Publications: Notes at the Margin

Fraud on the Market (September 21, 2020)


Oil prices returned to their end-of-August highs last week. Many credited Saudi oil minister Abdulaziz for this achievement after he chastised other oil producers for exceeding their quotas. In reality, the prince is lashing those producers with the equivalent of a wet noodle.


The real responsibility for the price increase lies with the US Energy Information Administration. The EIA has committed FRAUD on the oil market for the last six months by publishing erroneous estimates of US crude production that have misled the public. The lackeys (yes, lackeys) in the press at Argus, Bloomberg, Financial Times, OPIS, Reuters, and S&P Global Platts have aided and abetted the fraud by uncritically citing the EIA production figures.


Those trading in the physical market know better. For example, they understood on Wednesday of last week that US production over those six months fell almost ten percent short of the EIA’s published estimates. They knew that the US contribution to the global cutback was increasing. They comprehended that the modest overproduction by some OPEC+ members had a far smaller impact on prices than the unreported impact of US producers. With this knowledge in hand, they are profiting from the EIA's FRAUD.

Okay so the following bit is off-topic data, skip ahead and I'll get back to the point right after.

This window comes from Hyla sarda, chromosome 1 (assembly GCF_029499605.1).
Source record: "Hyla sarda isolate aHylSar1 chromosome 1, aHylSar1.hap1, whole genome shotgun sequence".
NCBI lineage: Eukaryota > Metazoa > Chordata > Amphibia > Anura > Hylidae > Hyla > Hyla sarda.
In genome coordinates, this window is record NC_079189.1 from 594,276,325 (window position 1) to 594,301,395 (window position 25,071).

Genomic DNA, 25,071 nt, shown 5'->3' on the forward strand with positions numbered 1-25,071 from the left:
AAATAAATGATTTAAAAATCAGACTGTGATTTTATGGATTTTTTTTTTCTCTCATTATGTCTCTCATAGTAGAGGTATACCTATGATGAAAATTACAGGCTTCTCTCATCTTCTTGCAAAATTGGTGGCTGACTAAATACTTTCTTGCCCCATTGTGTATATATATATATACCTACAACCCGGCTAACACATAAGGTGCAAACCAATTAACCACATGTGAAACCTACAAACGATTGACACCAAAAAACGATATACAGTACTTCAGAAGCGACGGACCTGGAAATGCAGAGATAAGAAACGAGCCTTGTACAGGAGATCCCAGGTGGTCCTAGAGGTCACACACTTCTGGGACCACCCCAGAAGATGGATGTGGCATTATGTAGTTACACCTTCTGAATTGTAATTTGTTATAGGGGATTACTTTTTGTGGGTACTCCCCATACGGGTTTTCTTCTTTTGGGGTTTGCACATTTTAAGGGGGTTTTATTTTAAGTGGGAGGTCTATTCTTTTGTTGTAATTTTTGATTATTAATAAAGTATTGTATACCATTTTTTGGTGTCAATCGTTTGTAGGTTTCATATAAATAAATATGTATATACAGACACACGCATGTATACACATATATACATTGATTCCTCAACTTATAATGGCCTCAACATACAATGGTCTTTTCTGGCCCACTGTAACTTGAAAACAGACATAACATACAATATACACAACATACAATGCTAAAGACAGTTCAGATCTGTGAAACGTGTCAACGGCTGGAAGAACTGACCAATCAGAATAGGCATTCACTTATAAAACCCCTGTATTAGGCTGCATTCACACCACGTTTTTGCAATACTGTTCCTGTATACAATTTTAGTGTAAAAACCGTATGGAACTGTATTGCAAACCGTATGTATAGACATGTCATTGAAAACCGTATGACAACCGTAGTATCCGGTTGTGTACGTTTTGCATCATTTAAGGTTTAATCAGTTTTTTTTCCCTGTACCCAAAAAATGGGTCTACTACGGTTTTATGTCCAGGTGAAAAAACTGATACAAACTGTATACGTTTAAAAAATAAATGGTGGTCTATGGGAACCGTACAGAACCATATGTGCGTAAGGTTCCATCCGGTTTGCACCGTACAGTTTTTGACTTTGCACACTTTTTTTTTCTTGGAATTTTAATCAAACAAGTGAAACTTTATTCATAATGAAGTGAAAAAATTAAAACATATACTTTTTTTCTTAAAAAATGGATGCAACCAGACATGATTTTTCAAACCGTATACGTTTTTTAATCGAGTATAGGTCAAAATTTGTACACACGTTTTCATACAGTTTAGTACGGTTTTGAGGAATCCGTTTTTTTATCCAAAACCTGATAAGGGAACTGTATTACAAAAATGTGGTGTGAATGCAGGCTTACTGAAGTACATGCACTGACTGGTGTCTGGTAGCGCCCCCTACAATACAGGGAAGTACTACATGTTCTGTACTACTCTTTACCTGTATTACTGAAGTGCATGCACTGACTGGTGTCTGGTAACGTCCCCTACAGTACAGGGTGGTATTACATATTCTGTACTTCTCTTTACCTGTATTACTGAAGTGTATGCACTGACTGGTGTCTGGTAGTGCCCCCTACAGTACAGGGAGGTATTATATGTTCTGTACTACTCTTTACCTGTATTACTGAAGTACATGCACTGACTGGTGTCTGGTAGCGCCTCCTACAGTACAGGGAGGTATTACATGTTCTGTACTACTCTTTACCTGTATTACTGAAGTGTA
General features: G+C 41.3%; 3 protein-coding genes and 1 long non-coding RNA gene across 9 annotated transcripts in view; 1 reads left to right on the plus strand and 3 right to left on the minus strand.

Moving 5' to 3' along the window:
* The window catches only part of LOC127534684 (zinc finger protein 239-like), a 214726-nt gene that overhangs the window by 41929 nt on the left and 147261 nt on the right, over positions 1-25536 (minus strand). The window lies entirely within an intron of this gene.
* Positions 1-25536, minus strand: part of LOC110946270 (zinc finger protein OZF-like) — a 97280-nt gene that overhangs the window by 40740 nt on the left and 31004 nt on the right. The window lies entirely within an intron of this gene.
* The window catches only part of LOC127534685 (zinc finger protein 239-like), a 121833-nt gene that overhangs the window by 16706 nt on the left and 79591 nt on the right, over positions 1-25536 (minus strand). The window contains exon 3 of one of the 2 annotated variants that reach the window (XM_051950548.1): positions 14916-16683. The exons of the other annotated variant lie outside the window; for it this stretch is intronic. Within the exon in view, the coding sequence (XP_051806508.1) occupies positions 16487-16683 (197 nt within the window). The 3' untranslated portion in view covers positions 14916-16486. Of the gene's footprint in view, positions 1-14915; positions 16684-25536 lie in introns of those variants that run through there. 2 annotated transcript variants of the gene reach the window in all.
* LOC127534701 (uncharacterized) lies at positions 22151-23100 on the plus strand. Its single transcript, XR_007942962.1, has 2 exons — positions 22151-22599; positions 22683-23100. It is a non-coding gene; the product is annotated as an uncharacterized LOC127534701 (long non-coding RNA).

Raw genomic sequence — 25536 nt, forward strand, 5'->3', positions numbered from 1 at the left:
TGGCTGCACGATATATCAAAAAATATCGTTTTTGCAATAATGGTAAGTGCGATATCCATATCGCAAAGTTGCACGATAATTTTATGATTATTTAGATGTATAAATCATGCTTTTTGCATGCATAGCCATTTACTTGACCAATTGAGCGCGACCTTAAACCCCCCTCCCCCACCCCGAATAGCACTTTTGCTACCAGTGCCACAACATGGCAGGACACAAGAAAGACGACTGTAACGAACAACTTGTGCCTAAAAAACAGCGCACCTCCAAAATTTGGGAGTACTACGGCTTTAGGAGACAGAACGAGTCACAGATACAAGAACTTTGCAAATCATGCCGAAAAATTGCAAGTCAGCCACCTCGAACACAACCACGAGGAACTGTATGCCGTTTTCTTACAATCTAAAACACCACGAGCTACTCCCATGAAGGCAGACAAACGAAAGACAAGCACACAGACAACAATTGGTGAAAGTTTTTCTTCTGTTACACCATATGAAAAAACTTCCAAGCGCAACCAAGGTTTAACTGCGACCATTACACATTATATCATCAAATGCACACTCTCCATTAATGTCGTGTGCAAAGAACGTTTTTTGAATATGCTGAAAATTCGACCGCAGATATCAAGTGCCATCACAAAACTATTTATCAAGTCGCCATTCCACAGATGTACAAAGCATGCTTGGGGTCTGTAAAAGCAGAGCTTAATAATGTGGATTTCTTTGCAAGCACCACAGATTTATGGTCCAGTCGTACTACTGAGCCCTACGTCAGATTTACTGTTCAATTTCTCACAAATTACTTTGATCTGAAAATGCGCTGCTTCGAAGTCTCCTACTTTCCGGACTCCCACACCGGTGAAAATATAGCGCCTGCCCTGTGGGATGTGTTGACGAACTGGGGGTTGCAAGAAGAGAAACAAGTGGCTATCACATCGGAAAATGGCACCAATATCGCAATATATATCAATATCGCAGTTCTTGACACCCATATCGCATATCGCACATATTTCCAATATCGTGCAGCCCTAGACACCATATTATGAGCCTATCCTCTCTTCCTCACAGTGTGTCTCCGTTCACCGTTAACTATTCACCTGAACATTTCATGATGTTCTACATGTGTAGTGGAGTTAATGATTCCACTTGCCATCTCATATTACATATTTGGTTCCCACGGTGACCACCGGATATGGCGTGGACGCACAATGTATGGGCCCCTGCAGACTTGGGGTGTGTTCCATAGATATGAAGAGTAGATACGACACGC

Now, however, the growing distillate inventories may soon force new market adjustments. Large-scale refinery run reductions and crude slate changes might be required to slow the buildup. Extreme "price inversions" could be needed, too, in which gasoline sells at large premiums to diesel. Retail gasoline prices in the US average $2.18 per gallon today. Imagine the situation if these prices rise sharply by November 1, just before the US election, due to refinery output cuts.


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